London Business School: Practice makes perfect for students 

Find out how the prestigious London Business School introduced game-based learning to help students help hone their interview skills.

Practice makes perfect for students

For nearly 60 years, the London Business School has been striving to make an profound impact on the way the world does business, and how business impacts the world. As well as their academic curriculum, LBS ensures that students’ skills outside academia are developed, ready for the workplace when they come to the end of their studies.

It’s in the interview preparation skills space that Attensi have teamed up with LBS. We spoke with Michele Asbury Director of Digital Product Development in the Digital Learning Team), Amy Chandler (Student Learning and Development Manager) and students, Priyal and Ziyi to find out about their Attensi experience, from both staff and students.


What did interview preparation look like at LBS before Attensi?

LBS very much believes in a learning by doing ethos. In addition to Attensi, there are plenty of opportunities for in-person mock interviews, access to coaching and a plethora of online resources. Michele explains how they need to be able to address every way of learning – there needs to be something for everyone to succeed.

However, Amy tells us how a lot of these resources are relatively static. And when Michele and the team asked students why they weren’t engaging with these resources, one of the most common responses was a lack of time and flexibility. Amy expands by saying one thing the team felt they were missing was the ability for students to get online and independently practice their interviews in a safe space.

An opportunity for something more

Michele, Amy and the rest of the team identified an opportunity to provide a blended set of resources and game-based learning. Most students coming to LBS are more than used to digital and technology elements, so for Michele, it made sense to be leverage this experience and enter that digital, game-based space.

And this is where Attensi came in – to build something that would challenge students, and allow them to clearly see where improvements could be made in their interview techniques.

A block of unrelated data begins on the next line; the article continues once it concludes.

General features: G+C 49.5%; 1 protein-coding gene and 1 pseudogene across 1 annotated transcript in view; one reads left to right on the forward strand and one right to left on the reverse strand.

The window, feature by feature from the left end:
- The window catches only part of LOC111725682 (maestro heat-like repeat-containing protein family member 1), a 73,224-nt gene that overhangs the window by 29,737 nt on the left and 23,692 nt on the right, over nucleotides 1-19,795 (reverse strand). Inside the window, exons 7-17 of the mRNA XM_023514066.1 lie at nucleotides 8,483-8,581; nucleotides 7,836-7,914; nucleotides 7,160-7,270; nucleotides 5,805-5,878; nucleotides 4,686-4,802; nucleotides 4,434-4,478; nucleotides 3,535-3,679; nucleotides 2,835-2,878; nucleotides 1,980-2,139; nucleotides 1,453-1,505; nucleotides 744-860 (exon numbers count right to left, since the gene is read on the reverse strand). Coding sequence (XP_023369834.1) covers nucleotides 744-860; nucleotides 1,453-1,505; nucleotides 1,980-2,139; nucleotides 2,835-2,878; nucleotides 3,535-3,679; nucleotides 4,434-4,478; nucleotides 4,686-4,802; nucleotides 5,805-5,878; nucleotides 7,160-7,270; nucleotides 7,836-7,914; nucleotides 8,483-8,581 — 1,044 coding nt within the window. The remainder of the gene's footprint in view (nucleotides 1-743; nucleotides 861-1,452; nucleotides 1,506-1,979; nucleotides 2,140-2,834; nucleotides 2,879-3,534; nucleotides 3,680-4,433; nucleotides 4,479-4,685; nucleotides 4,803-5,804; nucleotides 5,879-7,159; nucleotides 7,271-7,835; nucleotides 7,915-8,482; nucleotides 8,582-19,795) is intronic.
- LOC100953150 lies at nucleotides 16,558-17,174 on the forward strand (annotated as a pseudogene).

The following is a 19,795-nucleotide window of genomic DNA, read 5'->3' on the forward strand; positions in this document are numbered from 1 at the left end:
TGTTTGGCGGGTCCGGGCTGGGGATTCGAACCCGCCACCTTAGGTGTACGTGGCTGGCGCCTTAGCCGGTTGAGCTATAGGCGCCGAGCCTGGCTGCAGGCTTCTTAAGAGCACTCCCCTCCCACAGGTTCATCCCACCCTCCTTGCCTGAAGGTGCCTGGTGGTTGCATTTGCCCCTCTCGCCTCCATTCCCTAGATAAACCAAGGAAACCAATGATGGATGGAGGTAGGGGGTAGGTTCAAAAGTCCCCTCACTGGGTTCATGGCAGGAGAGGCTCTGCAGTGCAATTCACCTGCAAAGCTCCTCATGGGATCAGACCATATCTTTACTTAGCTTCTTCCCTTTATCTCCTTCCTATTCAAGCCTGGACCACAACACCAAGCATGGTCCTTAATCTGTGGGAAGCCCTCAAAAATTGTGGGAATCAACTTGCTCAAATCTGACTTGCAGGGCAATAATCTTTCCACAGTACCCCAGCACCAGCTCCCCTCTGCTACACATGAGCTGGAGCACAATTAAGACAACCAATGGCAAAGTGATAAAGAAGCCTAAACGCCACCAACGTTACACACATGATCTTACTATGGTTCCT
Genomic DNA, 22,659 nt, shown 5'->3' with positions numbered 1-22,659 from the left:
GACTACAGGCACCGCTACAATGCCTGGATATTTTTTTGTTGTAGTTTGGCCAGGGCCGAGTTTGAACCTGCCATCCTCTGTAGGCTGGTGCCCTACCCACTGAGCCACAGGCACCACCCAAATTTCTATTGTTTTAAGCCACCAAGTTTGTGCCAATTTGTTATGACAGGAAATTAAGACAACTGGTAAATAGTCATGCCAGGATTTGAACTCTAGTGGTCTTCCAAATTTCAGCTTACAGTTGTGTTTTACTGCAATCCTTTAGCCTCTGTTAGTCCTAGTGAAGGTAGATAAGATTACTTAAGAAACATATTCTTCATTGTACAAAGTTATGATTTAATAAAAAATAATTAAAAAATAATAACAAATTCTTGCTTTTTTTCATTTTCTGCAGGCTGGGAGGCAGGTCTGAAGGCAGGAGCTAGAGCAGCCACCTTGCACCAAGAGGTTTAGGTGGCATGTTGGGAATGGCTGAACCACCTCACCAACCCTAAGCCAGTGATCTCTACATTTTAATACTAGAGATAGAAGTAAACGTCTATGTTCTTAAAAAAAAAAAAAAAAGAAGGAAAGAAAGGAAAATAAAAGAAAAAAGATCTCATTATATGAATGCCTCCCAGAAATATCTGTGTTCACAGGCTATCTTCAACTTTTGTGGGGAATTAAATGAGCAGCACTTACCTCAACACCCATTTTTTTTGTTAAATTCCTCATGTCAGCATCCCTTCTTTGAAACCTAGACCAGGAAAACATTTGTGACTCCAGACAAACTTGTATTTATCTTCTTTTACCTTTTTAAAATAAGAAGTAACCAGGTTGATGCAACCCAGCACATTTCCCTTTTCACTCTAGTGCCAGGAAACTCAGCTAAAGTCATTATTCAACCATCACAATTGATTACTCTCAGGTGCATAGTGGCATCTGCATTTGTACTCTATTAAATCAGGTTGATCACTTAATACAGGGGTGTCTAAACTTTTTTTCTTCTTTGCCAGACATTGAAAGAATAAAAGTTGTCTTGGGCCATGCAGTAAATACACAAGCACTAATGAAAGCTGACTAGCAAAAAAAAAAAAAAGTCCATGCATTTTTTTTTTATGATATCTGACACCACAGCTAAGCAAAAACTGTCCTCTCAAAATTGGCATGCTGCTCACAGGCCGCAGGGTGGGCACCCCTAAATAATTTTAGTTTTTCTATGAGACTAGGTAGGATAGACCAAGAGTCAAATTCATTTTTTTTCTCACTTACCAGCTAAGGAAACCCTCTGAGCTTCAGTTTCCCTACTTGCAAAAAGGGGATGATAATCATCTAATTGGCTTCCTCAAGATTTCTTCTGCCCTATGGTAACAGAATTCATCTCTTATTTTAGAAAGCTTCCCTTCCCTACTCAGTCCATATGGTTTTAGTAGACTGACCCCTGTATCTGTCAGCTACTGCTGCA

The first iteration of the simulation focused heavily on the ‘fit interview’ – an area that is hard to measure in peer-led work, because of our natural human bias.

After close collaboration with the LBS team, we were able to design a simulation and set of blended resources what would be easy, quick and relevant for students. Together, we mapped out the questions, the scoring system and the behavior’s associated with nailing an interview.


What were your first impressions of Attensi?

For both staff and students, it appears that the Attensi way has been a real game-changer, adding another way to learn to their roster. All four of our interviewees commented about the structure the simulation has provided. The journey the simulations takes participants through gives them a clear picture of what they’re getting right and where they need to improve. Amy shares that fit interviews are where a lot of students face more challenges. This interactive, game-based simulation way of learning has bridged a real skills gap in this area.

For Z and Priyal, they both felt that the Attensi simulation was something new that they hadn’t tried before when it came to interview prep. Amy elaborates by explaining that the interactive nature of the simulation really brings things to life for the students. After playing the simulation, they can confirm their learning and start to apply it in real life examples.

Priyal goes on to explain how for her, Attensi provides a way to learn practically, but independently.

Why is it so important that the training is engaging for students?

Both Amy and Michele understand that students are often incredibly time-poor. Juggling lectures, clubs, extra curricular commitments – they often will have to prioritize throughout the year. If resources aren’t engaging them, they’re probably not going to get used.

Michele tells us how she was looking for a platform that could be both self-led and high engaging. Her goal was for students to be excited to play and learn.

And it looks as though it’s doing the job. Both Z and Priyal have spent time engaging with the platform.

Both of them also talked about how flexible the platform is. They’re able to revise exactly what they need when they need at a time that suits them. Whether between lectures, during lunch or even on the tube to and from LBS, students can take more control using this bitesize learning style.


Can you see this methodology being used in other educational spaces?

We were interested to hear from Michele and Amy on whether they feel this type of game-based learning has a future in more higher education spaces. To our delight, the answer was a resounding yes.

A second simulation is already in the works – focusing on personal development skills for students outside their academic studies.

We can’t wait to see what comes next for the team and students at the London Business School.

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